It’s Day 36 of the legislative session. Momentum is building for a carbon tax, but the clock is running out to pass something in 60 days. The amended version of SB 6203 passed out of committee last week, and is scheduled for a committee hearing on February 14th.
Legislators have now taken the first significant step in passing a carbon tax. The substitute bill has been amended to expand exemptions for EITEs and creates a more modest price. You can read more about our analysis here. You can also learn more about the current bills by reviewing our carbon tax matrix.
Now is the time to remind your legislators to take action with a carbon tax that is effective, equitable, economically sound, evidence-based, and bipartisan.
Take action, and call your legislators
Before February 14, please call your senators. You can use Find My District to find your legislators. If you are new to calling, you can use our guide. To get started, here are the members of the Senate Ways and Means Committee, and their phone numbers. (more…)
A substitute version of SB 6203, the carbon tax proposal championed by Governor Inslee, passed out of the Senate Energy Environment and Technology Committee on February 1st. The substitute version is a significantly modified version of the original bill. It includes a reduced carbon tax rate, additional exemptions for various industries, new funding priorities for multi-modal transportation and rural economic development, as well as requirements for utilities, claiming credits, to eliminate carbon in the electric sector by 2050. Next, the bill moves to the Ways and Means committee, where it can be further modified. If it passes the Ways and Means committee, it will move to the floor of the Senate.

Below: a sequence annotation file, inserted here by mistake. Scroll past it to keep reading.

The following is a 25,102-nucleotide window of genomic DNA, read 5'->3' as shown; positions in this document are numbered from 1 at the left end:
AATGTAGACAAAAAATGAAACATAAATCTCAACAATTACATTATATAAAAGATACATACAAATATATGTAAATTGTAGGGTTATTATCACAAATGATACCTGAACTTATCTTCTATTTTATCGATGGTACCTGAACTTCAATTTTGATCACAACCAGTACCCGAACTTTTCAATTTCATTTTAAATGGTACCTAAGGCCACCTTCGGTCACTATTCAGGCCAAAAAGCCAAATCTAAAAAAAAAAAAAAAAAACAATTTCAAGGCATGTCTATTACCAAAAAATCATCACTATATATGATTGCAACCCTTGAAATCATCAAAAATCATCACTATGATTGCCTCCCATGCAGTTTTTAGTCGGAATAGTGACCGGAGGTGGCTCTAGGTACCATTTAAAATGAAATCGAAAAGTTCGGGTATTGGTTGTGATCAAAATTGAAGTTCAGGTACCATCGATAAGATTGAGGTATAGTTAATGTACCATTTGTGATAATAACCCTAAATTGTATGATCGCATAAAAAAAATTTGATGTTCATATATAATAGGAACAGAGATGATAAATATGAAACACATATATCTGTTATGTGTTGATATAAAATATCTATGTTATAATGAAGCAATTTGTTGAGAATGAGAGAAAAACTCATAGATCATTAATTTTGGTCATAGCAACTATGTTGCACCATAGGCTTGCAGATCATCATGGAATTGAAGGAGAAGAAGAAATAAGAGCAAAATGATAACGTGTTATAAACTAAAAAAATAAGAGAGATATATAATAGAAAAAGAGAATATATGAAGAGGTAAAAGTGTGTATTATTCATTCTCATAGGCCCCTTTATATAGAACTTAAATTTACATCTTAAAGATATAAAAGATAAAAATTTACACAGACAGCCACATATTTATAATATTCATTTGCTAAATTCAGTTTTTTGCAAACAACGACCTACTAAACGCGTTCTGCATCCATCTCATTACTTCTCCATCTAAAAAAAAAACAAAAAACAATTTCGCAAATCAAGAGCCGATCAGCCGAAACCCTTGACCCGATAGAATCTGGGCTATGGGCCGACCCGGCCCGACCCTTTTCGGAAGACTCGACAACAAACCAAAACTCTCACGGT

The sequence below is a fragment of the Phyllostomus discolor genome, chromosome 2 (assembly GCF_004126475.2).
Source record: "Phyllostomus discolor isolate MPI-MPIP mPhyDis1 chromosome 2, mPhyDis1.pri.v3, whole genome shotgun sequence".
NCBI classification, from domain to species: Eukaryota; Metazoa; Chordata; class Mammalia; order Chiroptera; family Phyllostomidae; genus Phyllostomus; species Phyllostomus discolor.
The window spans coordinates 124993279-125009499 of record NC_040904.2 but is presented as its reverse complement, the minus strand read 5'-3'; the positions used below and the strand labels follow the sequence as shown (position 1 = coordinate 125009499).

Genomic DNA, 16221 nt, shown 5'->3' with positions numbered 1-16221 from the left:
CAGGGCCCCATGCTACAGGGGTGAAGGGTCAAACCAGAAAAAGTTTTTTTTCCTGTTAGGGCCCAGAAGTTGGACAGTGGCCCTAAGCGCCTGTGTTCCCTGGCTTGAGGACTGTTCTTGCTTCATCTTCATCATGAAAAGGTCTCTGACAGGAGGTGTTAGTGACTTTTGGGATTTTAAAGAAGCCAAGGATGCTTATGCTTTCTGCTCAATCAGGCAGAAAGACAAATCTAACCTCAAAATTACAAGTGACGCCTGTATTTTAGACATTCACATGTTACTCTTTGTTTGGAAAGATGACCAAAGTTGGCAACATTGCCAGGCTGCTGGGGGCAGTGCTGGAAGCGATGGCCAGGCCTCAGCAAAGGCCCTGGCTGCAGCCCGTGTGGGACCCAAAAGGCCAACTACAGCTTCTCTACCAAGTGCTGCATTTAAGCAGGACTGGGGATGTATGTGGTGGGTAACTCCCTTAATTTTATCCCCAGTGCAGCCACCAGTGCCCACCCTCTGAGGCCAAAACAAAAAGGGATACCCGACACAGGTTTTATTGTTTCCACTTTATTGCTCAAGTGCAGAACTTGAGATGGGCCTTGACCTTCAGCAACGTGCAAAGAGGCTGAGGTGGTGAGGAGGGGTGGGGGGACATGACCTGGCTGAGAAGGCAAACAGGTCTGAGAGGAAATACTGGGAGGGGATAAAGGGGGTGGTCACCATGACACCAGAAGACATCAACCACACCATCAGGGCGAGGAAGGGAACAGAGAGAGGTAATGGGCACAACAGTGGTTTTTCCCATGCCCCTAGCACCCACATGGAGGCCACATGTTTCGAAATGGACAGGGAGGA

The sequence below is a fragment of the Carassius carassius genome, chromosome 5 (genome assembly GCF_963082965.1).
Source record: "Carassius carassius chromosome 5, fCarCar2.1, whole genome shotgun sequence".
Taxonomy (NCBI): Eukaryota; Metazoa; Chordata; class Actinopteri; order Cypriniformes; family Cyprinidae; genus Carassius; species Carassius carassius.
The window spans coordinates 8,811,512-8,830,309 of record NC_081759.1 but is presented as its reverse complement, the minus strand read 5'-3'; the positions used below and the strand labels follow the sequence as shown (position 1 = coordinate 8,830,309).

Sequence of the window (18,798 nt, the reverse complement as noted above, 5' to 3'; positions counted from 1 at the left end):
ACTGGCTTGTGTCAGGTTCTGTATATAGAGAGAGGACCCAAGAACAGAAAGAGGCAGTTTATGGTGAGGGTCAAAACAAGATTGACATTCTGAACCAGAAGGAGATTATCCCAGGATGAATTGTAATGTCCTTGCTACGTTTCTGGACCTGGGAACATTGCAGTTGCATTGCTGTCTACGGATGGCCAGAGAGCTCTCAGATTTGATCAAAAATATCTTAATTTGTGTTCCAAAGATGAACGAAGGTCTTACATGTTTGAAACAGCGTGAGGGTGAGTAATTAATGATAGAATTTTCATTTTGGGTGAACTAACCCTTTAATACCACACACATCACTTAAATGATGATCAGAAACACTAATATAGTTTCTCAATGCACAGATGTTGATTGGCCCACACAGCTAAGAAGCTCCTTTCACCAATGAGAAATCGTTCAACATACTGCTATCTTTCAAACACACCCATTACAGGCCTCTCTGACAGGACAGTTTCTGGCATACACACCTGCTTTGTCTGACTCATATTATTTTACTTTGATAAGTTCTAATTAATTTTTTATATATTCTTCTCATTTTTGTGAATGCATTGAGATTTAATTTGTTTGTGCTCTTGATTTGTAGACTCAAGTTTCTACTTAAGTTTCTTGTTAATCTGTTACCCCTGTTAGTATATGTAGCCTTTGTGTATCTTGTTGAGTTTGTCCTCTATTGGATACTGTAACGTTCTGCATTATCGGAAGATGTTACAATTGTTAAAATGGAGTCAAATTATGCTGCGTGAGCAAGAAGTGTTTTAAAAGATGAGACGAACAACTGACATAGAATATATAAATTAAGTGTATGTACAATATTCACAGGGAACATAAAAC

We are hopeful that this bill, even with the modifications, will move forward. In particular, we welcome the new focus on rural economic development and the provision requiring utilities to decarbonize by 2050, which ensures they are using the retained revenue to reduce their reliance on coal and natural gas. However, we are concerned that the lower price and additional exemptions will reduce the carbon reduction impact of the policy.
Carbon Washington therefore advocates returning to the original $20 per ton carbon price, removing the exemption for Transalta’s coal plant and reducing exemptions for non-EITE industries, as well as additional focus on low-income and middle-class financial support. Read on for a section-by-section breakdown of the bill. The table below also outlines the major changes between the original bill and the substitute. (more…)